Responses to new European Union Commission 'blacklist'
The Commission of the European Union released yesterday a list of 30 'non-cooperative' jurisdictions which it claims to not meet its standards of transparency, exchange of information, and fair tax competition.
The list appeared unexpectedly along with the launch of the Commission's new action plan against cross-border corporate tax avoidance. It is said to be based on EU member states' own assessments of non-EU financial centres as of December last year. Any jurisdiction that appears on at least ten member states' blacklists is on the Commission's consolidated list.
The list names Andorra, Anguilla, Antigua and Barbuda, Bahamas, Barbados, Belize, Bermuda, Brunei, Cook Islands, Grenada, Guernsey, Hong Kong, Liberia, Liechtenstein, Maldives, Marshall Islands, Mauritius, Monaco, Montserrat, Nauru, Niue, Panama, Seychelles, St Kitts and Nevis, St Vincent and the Grenadines, the British Virgin Islands, the Cayman Islands, Turks and Caicos, US Virgin Islands, and Vanuatu.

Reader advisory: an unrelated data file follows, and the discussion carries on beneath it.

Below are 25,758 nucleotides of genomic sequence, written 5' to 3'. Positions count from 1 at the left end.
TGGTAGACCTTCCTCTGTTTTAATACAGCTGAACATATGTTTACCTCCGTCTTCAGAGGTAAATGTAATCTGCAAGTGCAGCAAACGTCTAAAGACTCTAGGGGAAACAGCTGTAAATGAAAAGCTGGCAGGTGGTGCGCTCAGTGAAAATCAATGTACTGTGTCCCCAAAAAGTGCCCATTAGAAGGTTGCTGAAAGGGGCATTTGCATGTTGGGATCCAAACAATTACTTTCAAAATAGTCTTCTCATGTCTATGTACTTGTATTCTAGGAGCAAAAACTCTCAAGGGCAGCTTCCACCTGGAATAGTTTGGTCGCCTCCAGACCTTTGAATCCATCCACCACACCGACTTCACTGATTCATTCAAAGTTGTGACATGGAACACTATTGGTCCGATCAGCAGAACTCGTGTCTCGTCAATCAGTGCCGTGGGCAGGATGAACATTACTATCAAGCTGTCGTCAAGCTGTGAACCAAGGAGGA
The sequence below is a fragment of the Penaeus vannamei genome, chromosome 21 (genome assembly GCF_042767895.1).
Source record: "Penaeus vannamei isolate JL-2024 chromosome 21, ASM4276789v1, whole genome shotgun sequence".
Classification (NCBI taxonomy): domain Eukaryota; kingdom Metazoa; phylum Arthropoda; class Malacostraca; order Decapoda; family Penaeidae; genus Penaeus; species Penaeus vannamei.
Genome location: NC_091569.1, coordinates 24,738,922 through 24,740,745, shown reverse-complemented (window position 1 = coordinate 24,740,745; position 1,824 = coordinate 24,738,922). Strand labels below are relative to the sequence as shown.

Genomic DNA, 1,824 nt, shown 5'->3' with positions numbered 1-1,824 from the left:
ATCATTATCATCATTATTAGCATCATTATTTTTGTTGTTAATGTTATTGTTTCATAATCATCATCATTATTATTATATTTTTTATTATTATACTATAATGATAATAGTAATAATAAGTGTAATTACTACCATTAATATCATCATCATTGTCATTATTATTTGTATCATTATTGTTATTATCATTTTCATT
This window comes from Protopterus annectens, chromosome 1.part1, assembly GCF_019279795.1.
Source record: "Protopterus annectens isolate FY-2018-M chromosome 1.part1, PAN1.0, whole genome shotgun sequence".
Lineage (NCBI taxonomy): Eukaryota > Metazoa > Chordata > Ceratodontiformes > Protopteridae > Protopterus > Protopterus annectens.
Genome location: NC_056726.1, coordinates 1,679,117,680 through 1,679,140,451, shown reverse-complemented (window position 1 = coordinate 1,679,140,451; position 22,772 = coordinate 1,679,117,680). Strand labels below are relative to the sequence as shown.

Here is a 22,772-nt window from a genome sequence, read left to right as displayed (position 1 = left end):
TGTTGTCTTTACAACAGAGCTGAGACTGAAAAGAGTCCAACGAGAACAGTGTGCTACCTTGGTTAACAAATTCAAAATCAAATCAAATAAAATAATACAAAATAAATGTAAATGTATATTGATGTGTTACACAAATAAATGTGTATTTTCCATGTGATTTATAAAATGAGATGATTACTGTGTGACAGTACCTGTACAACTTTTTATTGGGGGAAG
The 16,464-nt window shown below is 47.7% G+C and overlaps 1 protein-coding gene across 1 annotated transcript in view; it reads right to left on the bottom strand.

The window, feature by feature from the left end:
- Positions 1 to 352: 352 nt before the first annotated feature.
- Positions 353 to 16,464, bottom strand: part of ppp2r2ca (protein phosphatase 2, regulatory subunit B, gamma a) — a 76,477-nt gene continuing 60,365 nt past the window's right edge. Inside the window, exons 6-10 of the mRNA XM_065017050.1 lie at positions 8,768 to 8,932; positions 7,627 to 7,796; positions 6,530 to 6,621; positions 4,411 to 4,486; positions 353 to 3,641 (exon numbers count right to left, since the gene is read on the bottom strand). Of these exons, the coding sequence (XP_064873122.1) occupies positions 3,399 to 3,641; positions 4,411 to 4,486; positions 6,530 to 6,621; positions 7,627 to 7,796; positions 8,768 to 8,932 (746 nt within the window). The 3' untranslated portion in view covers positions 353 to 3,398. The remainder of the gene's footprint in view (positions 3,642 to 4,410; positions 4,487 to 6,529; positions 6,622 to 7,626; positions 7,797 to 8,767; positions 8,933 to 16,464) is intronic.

The European commissioner for economic affairs, Pierre Moscovici, said the publication of the blacklist was a 'decisive step', aimed at 'pushing non-cooperative non-EU jurisdictions to be more cooperative and adopt international standards'.
However, Cayman's Financial Services Minister Wayne Panton said it was 'unfortunate that the EU blacklist unfairly downplays the significant strides made by Cayman'. He said the listing was based on comments from European Union countries that were not Cayman's major trading partners.
Guernsey's Chief Minister, Deputy Jonathan Le Tocq, said the list appeared to have been 'hurriedly put together using some very arbitrary criteria'. He has written to Moscovici demanding to have Guernsey removed from it as soon as possible.
The list only addresses non-EU jurisdictions, so that EU member states with which the Commission has had tax-related disputes – notably Luxembourg and Ireland – are not on it.
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